Tuesday, July 12, 2011

Sometimes You Feel Like a Nut-Shaped Park

A media release announcing “Mr. Peanut Goes to Washington!” was nutty enough to work. Like those saddled with an anxiety invoking peanut allergy, not everyone will be able to stomach a peanut park, or the blatant corporate sponsorship, but D.C. residents will soon have a new park as a result.

Children in Lincoln Heights might think they've swallowed a bad sandwich, if they happen to spot Mr. Peanut’s Nutmobile (think Oscar Mayer Weinermobile, but a peanut) zipping around the Northeast neighborhood today.

Joining Mr. Peanut in Northeast were Mayor Gray and Congresswoman Norton; the crew was not hashing out the sticky details of a subsidized peanut butter bill, but instead showing support for a collaboration by Planters and The Corps Network to gift Washington D.C. with a peanut-shaped urban park, and tree-planting event.

D.C. is one of three communities nationwide to receive a peanut-shaped park, and also one stop for the Nutmobile on its 16-city 2011 tour. Notable chunks: the supersized vehicle runs on biodiesel and features smooth interior flooring made from wood yanked from a 170-year-old barn.

Located at 50th and Nannie Helen Burroughs Avenue, this new “Planters Grove” peanut-shaped park was designed by New York-based landscape architect Ken Smith and will be surrounded by a greater area of tree canopy once the community-planted fruit and nut trees (39), and serviceberry trees (37) mature.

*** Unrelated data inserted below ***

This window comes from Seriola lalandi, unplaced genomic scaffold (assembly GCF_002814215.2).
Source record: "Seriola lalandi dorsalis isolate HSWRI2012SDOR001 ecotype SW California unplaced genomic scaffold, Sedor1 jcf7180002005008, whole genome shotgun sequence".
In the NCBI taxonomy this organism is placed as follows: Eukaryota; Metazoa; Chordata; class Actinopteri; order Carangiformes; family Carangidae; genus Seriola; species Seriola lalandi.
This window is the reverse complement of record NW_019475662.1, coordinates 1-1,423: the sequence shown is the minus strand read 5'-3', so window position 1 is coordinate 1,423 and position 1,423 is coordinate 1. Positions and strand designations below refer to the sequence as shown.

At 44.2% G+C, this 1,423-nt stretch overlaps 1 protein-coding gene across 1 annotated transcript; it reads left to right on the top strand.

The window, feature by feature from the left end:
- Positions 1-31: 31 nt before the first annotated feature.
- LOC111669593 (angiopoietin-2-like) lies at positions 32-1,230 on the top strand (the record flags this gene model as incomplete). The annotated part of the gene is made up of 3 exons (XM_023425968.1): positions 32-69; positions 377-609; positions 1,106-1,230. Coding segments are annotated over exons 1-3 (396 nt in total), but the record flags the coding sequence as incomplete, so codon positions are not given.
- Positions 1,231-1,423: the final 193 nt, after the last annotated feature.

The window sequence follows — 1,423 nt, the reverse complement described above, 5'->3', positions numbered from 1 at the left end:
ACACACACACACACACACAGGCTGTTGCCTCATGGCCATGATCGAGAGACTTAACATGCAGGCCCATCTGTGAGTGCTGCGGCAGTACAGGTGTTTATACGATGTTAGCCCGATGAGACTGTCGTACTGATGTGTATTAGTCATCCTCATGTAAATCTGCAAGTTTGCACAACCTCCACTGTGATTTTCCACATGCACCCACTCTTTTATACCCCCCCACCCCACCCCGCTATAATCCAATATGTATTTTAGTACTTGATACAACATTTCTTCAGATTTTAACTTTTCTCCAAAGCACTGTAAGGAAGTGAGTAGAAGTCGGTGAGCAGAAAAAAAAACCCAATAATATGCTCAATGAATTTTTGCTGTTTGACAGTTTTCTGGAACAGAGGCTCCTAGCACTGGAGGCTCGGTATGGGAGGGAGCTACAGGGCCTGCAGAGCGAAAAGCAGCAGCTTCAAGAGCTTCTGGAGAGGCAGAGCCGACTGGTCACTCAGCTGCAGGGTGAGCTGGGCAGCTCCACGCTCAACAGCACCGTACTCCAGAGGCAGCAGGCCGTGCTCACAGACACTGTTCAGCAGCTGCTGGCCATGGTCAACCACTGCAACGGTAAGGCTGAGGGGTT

The focal point of the park, the peanut, is lined by free-standing porch columns that accentuate the delicious hour-glass shape.

Azaleas will border the columns, not only giving a nubby peanut-shell perimeter to the park, but will “note the beginning of America’s urban environmental movement, which began when Lady Bird Johnson responded to the plea of local eight-year-old John Hatcher for azalea bushes for his housing development.”

How many people will run after the Nutmobile, mistakenly thinking that Mr. Peanut is (as he should be) hawking PB&J, as the newest member of D.C.'s growing fleet of food trucks?

Washington D.C. real estate development news


Anonymous said...

It was hard to sift through all the cutesy language in this post to decipher what is actually going on. Is anyone else disturbed by a corporation making a park on public land that is essentially an advertisement for their product?

Anonymous said...

I know I am!

Especially in a park that honors DC native son Marvin Gaye.

Anonymous said...

Marvin Gaye Park is actually a sprawling series of green spaces along Nannie Helen Burroughs Avenue. The main part of the park is off Division and is where the children's playground. This part of the park is near 50th, and was pretty much just used for drugs after the other parts got cleaned up a bit

Anonymous said...

That explains the peanut mobile that's been parked at 4850 Leesburg Pike, Alexandria, Virginia for the past week...

Anonymous said...

This is the peanut industry's answer to trying to change kid's perception that peanuts are harmful to their friends/themselves! It's like a confusing mixed message and undoing awareness and vigilance by the food allergy community. Peanuts kill kids. One third of EVERY peanut reaction is FATAL. Way to go DC. Bought again.

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